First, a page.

Each year, the summer transfer window is the most highly awaited time of year for football fans, and clubs alike. It’s an opportunity to sign top-quality players to heighten the club’s chances of finishing at the top of the table and even securing a Champions League spot., a football ticket company, sought to find out how much of the money each team spent in the 2017/18 summer transfer window, and work out how many tickets would need to be sold for each club to earn back their costs.


During this season’s Premier League transfer window, clubs spent a record amount of money on new players this summer; totalling a staggering £1.413 billion. This includes an unprecedented £210 million spent on deadline day alone, breaking the spend record for the sixth consecutive year.


Last year, Premier League clubs spent £1.194 billion during the summer transfer window, which surpassed the £1 billion mark for the first time; a marked rise from 2014 and 2015, spending £809.6 million and £858.6 million respectively. found that out of all 20 Premier League clubs, a staggering 13 clubs broke their transfer records. The Premier League’s highest spending clubs this summer were Manchester City (£220.5m), Chelsea (£187.5m), Manchester United (£146m) and Everton (£145m).


The Premier League, through their own research, found that the average net spend per club was £33.25 million, equivalent to 14.73% of total club revenue, compared to 14.35% last summer.


In a BBC study from the 2016/17 season, the average cost of the cheapest adult home matchday ticket in the Premier League was priced at £30.95 by the Premier League, and £29.05 by the BBC. Ticketgum found the median total in between these two prices – £30*.


Bearing this in mind, found that Manchester City must sell the most amount of tickets to earn their money back from their transfer expenditure from this season. Manchester City spent an astonishing £220.9 million, which means the club must sell 7,363,333 worth of £30 tickets to pay for the players they bought. Effectively, using data by the Football Ground Guide**, the Etihad Stadium would need to be ‘sold out’ 133.64 times.


Manchester City were followed by Chelsea – the club that spent the second highest figure in the Premier League this season (£197.8m). The London club would have to sell 6,260,000 tickets to get their money back. Approximately, Chelsea would need to sell out Stamford Bridge a staggering 150.39 times to reach this number of tickets.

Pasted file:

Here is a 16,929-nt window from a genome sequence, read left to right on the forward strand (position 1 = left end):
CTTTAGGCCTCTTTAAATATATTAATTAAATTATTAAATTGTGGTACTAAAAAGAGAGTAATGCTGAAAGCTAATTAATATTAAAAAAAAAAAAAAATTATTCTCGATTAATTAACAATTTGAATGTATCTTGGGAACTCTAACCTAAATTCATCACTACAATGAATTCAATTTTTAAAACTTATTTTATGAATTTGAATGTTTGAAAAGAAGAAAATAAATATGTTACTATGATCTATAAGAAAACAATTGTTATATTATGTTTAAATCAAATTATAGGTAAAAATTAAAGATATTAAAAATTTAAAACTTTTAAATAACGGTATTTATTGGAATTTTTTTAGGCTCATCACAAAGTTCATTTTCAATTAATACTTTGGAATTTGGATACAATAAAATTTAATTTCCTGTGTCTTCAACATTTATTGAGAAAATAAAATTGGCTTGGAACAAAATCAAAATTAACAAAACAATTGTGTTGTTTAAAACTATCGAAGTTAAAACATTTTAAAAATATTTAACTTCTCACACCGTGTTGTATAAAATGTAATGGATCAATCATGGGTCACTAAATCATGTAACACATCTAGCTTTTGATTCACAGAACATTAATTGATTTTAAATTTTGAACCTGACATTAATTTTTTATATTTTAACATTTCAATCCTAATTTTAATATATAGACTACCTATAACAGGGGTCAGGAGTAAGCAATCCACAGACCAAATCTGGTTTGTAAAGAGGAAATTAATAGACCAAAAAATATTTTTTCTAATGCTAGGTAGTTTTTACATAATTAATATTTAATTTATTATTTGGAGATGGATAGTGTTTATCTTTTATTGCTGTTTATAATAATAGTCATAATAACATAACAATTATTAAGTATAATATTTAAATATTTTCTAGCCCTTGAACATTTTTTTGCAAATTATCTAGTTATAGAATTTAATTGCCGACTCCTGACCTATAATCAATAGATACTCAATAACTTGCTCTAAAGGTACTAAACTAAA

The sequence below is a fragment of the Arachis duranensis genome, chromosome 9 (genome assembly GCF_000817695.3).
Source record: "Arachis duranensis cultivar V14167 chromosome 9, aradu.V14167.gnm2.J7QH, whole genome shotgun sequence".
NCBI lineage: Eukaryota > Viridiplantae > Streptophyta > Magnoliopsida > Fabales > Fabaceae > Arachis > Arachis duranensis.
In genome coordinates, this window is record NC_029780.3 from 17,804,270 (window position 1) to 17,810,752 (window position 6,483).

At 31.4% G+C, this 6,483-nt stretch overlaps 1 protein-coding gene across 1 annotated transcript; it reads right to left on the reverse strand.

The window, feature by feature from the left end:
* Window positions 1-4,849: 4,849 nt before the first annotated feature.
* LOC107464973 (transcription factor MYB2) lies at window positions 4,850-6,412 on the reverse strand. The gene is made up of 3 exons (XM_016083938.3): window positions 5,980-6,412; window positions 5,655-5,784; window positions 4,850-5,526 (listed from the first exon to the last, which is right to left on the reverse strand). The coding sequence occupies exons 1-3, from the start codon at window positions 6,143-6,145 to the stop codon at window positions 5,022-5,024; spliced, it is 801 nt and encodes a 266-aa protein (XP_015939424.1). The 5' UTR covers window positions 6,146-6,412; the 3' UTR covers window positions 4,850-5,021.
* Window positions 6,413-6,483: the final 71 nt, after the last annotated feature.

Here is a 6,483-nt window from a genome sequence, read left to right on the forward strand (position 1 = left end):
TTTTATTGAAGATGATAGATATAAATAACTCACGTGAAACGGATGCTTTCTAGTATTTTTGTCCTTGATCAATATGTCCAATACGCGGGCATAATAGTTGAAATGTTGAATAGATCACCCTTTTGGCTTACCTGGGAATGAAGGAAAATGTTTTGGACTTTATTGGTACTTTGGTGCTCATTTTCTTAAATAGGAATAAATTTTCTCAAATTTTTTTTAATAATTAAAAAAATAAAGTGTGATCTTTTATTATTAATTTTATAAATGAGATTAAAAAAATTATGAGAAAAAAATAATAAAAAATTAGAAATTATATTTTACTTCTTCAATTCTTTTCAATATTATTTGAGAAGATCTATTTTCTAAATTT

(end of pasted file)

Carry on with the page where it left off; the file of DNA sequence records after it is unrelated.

Another Mancunian club followed Chelsea; Manchester United would need to sell 5,000,000 tickets to earn back the £150 million spent on players this summer. Old Trafford would have to be completely sold out 68.20 times to get their money back.


On the other end of the scale was Stoke City, Newcastle United and AFC Bournemouth. In this summer’s Premier League transfer window, Stoke City spent the least amount of money on players – just £24.9 million. As a result, Stoke City must sell 830,000 tickets – almost nine times less than Manchester City. The bet365 Stadium would need to be sold out 27.49 times to achieve the £24.9 million back.


Newcastle United also spent a ‘small’ amount (in football terms) on player’s this summer, spending just £27 million. Ticketgum found that the inhabitants of St James’ Park would need to sell 900,000 tickets to get their money back. AFC Bournemouth also spent significantly less than most clubs in the transfer window, spending just over £29 million (£29.2). This means the club would have to sell 973,333 £30 tickets to earn their money back – or in other words, would have to sell out Dean Court 84.90 times.


Adam Taylor, a spokesman from, said:“Premier league clubs are spending more and more on players each year during the summer transfer window, making football into a multi-million-pound business. This year’s most expensive transfer player in the Premier League was Romelu Lukaku, who moved from Everton to Manchester United for a staggering £75 million fee. And with Premier League clubs’ revenue showing no sign of decreasing in the foreseeable future due to a new £5.1 billion broadcasting deal from Sky and BT Sport, there is no doubt that transfer spending will continue to rise significantly.”


*It is worth noting that although this is the average price of last year’s cheapest matchday ticket, it is likely that there will only a miniscule difference in price this season, as according to the BBC, the ticket prices decrease by 6% year-on-year.


**This was calculated using the Football Ground Guide, estimating that each ticket would cost the average (£30), the stadium would have to be sold out ‘X’ amount of times, as an approximation.



Headline Image: Action Images via Reuters/Jason Cairnduff